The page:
What Does It Mean For Fashion To Be Sustainable?
What Is Sustainable Fashion?
Do an internet search for “sustainable fashion definition” and you’ll get at least five articles titled What is Sustainable Fashion? If you look through each one they all ask the same question, though don’t always have the same answer. We’re in a unique period of change within the fashion industry and we can’t quite define what is even happening.
Fashion history books are full of detailed descriptions of past periods of dress, notable trends, and significant garments. It makes sense that we are longing for the same deeper understanding with this current slow fashion movement, yet fashion history commentary was only made possible in retrospect.
In a recent conversation with Kestrel Jenkins, of Conscious Chatter, she argued that we should stop trying to define something that is constantly evolving. The beauty of being part of a growing section of the industry is that there is still so much more to discover and create! If we try to find a specific explanation now, we will be ending our journey before we’ve even begun.
Explaining The Faults Of The Fashion Industry To Friends & Family
When discussing sustainable fashion with friends and family who have never heard of it before, I usually give them a few examples of issues along the supply chain. From fiber to finish there is excessive waste, inhumanity, and shortcuts being taken in the fashion industry. Through this explanation I try to convey that it is a large and incredibly complex issue that touches every area of our lives. Sometimes I feel proud of the little speech I recite, and other times I realize that it will never be enough for them.
While I want to share the slow fashion movement with the world, it admittedly can be frustrating to discuss what this community and movement is trying to be with those outside of it. Everyone, it seems, has a different opinion of what we should be doing and why we’re not making enough headlines.
There’s the argument that it doesn’t actually feel connected to environmental damage, that the messaging isn’t cohesive, and that it’s overall too much work to buy into. And each of those claims have some absolute truth to them. Yes, we do need to make it easier to understand the direct impact fashion has on the world. Yes, we do need clear and consistent messaging in order to make big waves. And yes, it is more work to be a sustainable shopper!
Sustainable Fashion Is Becoming More Mainstream Day By Day
However, I disagree that we are doing it all wrong. I think we are climbing steadily to more exposure, a larger presence in popular culture, and mainstream media, daily. I believe we are working hard day in and day out to bring the sustainable fashion community closer together as one voice. Each day we are making small, but meaningful progress towards understanding what exactly this movement is, and what we need to do in order to make it a lasting reality. We’re playing the long game here folks!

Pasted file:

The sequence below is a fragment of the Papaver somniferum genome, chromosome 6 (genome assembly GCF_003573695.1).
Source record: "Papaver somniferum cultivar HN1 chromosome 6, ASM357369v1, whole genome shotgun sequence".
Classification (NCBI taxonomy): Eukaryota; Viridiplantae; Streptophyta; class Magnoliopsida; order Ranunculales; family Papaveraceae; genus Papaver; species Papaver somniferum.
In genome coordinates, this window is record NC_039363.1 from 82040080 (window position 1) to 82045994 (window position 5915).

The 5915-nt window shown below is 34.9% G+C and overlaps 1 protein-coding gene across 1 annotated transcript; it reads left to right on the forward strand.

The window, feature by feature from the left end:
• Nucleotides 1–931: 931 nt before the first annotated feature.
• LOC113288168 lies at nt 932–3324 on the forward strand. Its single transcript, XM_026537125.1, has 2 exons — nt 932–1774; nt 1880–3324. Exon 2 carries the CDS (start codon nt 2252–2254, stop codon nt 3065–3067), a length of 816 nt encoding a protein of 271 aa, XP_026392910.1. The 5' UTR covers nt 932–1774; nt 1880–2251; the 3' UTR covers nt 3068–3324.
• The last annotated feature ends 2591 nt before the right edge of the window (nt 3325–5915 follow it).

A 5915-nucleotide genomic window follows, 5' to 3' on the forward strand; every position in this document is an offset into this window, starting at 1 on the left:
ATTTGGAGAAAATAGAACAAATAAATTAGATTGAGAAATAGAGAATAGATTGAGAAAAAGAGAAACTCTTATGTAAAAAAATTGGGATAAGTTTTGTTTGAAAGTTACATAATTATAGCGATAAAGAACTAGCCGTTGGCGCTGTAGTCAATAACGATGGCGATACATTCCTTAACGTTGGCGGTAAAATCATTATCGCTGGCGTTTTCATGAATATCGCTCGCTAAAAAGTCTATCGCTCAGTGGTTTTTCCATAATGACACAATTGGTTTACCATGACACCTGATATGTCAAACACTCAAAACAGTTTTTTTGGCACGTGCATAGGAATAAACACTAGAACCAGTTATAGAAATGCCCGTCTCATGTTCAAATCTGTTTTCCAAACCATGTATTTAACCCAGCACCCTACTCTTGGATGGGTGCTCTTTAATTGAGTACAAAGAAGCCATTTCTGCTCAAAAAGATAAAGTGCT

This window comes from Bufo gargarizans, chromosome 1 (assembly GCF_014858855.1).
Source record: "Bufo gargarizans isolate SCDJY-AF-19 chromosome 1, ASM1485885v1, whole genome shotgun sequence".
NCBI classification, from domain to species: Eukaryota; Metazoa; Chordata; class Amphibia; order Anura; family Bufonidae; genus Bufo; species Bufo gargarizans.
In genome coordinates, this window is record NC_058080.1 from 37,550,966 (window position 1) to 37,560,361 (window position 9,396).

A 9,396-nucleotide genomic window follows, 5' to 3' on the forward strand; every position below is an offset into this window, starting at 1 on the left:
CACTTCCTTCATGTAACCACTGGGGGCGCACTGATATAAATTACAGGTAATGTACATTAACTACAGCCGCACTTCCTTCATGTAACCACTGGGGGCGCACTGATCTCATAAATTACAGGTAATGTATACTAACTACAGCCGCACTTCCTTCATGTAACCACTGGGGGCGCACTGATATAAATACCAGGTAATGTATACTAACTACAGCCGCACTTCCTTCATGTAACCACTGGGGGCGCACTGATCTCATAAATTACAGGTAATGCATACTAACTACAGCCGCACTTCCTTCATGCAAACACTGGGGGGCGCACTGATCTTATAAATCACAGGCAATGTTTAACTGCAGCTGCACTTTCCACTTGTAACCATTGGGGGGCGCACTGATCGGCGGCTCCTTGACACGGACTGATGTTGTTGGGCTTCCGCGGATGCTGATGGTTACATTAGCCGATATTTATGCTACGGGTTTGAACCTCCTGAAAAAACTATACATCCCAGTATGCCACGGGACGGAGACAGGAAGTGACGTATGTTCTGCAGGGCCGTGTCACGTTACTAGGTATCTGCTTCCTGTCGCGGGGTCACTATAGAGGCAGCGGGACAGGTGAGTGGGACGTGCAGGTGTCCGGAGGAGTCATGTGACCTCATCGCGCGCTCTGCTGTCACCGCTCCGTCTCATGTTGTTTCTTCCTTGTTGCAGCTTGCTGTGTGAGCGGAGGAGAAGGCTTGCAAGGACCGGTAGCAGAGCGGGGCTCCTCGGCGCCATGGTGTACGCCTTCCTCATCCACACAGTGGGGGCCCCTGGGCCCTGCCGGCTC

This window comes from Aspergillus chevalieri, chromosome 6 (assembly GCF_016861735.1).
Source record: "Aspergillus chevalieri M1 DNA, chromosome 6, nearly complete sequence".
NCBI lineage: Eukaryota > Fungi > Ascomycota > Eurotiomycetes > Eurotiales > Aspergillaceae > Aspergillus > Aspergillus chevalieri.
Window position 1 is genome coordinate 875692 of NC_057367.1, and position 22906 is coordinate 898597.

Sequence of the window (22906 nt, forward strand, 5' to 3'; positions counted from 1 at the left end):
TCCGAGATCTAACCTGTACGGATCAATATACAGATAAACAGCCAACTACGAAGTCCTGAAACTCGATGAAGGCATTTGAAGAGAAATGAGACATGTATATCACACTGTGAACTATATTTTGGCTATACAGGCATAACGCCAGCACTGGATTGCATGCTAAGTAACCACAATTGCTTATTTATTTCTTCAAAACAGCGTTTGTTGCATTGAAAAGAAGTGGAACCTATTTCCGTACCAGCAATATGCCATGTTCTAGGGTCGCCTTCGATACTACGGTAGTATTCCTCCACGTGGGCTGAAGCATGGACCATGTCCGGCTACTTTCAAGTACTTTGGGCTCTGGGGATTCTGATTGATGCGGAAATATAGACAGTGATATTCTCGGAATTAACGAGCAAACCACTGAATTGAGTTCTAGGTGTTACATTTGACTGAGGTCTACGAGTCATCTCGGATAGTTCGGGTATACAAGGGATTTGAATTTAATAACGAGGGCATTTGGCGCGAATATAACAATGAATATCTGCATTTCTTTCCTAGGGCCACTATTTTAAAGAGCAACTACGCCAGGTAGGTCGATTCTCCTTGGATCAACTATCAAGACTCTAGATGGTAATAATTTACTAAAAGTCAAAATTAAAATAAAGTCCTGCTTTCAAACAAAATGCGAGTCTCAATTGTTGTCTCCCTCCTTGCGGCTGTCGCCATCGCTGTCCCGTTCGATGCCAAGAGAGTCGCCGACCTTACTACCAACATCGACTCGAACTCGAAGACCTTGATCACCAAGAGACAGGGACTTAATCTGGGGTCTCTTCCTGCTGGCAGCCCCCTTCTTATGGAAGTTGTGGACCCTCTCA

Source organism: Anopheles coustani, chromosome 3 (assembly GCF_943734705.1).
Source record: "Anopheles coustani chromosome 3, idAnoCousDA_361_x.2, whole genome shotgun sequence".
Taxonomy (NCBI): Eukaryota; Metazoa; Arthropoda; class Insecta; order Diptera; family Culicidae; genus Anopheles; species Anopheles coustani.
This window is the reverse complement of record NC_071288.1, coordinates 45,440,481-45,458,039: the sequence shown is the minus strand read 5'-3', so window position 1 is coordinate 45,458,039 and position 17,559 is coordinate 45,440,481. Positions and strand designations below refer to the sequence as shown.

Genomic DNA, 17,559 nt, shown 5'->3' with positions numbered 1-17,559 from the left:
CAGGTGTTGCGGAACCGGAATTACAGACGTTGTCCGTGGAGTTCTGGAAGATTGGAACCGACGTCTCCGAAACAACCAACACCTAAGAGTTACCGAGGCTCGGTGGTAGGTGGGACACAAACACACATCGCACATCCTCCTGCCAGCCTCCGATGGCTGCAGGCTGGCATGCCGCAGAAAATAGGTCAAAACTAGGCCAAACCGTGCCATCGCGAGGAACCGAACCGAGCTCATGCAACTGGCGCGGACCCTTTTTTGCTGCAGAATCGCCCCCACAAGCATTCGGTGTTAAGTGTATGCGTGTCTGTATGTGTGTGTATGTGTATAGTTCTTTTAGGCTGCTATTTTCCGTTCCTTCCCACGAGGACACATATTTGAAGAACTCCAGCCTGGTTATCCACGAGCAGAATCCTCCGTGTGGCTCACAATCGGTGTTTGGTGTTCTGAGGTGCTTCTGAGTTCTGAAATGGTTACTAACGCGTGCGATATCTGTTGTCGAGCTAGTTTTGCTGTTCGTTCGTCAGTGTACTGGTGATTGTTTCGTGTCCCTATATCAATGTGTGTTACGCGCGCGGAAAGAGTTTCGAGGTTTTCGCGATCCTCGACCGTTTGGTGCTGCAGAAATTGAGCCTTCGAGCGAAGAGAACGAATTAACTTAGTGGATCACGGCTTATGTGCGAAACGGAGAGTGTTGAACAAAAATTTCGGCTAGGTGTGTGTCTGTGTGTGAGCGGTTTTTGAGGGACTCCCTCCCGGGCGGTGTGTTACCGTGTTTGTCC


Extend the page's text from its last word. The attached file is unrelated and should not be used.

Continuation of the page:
Climate change wasn’t brought to this dangerous point in a day and neither will the solution. That’s not to say that we should slow down or give up, though if we are constantly preaching quality over quantity when it comes to garments, then we have to practice that in all aspects of this fashion revolution.
We must be transparent, as designers, as writers, as companies, that we are all learning, along side our audiences, what it means to be a conscious entity. And we unfortunately don’t have all the answers yet. It looks as though we’ve all been trying so hard to attract new customers that we’ve pretended the business plan is finished when all we actually have is “Save the planet! Save the people!” If companies are going to be transparent, they have to be humble as well.
Yes, in a perfect world, we would have a clear and specific definition of what sustainable fashion means. In a perfect world, we would have specific regulations to keep standards high and hold companies accountable already. In a perfect world the fashion industry would be working like a well-oiled machine to expand sustainable practices across all brands and companies. Alas, we are not in a perfect world and we have to continue working on this issue until it is solved, even if it takes more than a lifetime.
Audrey Stanton was born and raised in the Bay Area and is currently based in Los Angeles. She works as a freelance writer and content creator with a focus in sustainable fashion. Audrey is deeply passionate about conscious living and hopes to continue to spread awareness of ethical consumption.